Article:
College students arrive to campus from all walks of life. Continue reading to learn about keeping healthy relationships during college, including safe sex and sexual health tips and resources to help you navigate the turbulent times.
Some plan to stay together with their partner from home. Media depictions of college tend to leave people with the impression that everyone is having sex and dating, and that pursuing someone even after they tell you “no” is romantic. Instead, students’ social experiences in colleges are as diverse as the students themselves.
Generally speaking, no, but talk to your doctor about it if you are prescribed antibiotics.
Some specific prescriptions, like those used to treat meningitis and tuberculosis, are known to hinder The Pill’s effectiveness.
Bedsider, a website that promotes sexual health and knowledge, offers a useful guide for talking to insurance companies about EOBs (even though Bedsider calls it a “girls’ guide,” guys will find this information handy as well).
Beyond EOBs, most states have laws and regulations that assure individuals aged 13 and older can get STD and STI tests without their parents being informed.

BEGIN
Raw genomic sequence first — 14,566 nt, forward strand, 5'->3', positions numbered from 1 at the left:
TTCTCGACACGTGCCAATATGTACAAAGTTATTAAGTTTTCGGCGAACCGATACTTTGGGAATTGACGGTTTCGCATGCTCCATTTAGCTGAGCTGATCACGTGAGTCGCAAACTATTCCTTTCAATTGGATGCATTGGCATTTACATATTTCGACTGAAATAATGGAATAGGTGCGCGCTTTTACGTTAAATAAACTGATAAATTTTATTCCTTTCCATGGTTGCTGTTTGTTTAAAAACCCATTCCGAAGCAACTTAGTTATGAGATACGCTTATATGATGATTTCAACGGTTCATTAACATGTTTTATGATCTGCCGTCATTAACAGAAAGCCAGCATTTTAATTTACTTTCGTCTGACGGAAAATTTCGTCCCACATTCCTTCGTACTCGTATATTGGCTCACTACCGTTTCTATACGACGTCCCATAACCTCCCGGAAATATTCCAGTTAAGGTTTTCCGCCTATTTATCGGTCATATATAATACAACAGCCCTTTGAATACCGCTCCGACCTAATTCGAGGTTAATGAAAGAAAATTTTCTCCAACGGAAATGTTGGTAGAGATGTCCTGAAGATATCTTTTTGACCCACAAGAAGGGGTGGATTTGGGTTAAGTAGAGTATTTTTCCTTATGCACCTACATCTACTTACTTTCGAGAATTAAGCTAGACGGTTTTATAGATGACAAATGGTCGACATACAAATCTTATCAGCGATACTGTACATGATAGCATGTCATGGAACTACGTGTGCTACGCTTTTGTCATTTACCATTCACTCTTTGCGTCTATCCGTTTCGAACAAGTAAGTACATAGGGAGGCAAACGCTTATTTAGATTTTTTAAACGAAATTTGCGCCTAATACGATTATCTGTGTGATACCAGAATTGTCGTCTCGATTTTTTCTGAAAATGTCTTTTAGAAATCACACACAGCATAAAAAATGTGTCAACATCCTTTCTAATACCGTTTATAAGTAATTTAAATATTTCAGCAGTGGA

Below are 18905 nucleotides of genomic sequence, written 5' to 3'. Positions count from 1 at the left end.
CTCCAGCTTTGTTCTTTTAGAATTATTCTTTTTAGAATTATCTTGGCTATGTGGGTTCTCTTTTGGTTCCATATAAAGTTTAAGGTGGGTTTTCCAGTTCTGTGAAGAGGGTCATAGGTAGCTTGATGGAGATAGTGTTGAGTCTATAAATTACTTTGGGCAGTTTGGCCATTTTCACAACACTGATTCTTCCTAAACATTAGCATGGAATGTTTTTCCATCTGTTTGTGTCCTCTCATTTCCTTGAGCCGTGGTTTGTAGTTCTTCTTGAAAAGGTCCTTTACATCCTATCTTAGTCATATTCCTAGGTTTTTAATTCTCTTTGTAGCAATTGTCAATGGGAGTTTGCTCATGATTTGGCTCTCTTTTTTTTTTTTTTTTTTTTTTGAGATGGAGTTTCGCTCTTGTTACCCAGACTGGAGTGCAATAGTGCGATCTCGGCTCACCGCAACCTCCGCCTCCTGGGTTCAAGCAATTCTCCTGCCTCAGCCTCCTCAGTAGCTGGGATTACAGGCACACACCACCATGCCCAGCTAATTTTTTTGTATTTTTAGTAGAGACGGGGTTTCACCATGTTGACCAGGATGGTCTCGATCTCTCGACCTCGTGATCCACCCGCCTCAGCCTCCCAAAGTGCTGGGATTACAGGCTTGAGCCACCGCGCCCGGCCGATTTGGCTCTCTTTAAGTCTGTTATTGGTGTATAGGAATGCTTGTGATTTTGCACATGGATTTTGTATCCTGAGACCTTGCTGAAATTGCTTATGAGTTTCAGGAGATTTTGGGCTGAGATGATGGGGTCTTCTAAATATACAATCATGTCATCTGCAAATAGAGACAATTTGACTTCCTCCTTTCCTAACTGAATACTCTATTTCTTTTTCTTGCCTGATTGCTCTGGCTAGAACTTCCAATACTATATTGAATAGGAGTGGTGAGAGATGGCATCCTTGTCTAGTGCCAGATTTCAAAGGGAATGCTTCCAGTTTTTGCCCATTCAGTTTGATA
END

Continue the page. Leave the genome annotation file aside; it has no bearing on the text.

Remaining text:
“Pulling out,” also known as the “withdrawal method,” involves removing the penis from the vagina prior to ejaculation in the hopes of preventing any sperm from entering the vaginal canal.
Scarleteen’s “Buddy System” gives an extensive breakdown of the effectiveness of different contraceptive combinations.
Unfortunately pulling out is significantly less effective than other contraceptives like the pill and condoms.
Sperm may be present in pre-ejaculate and the timing can be difficult to perfect.
The effect that other antibiotics have on birth control varies from user to user.
The first step to finding a doctor is to make sure that your insurance provides coverage where you are.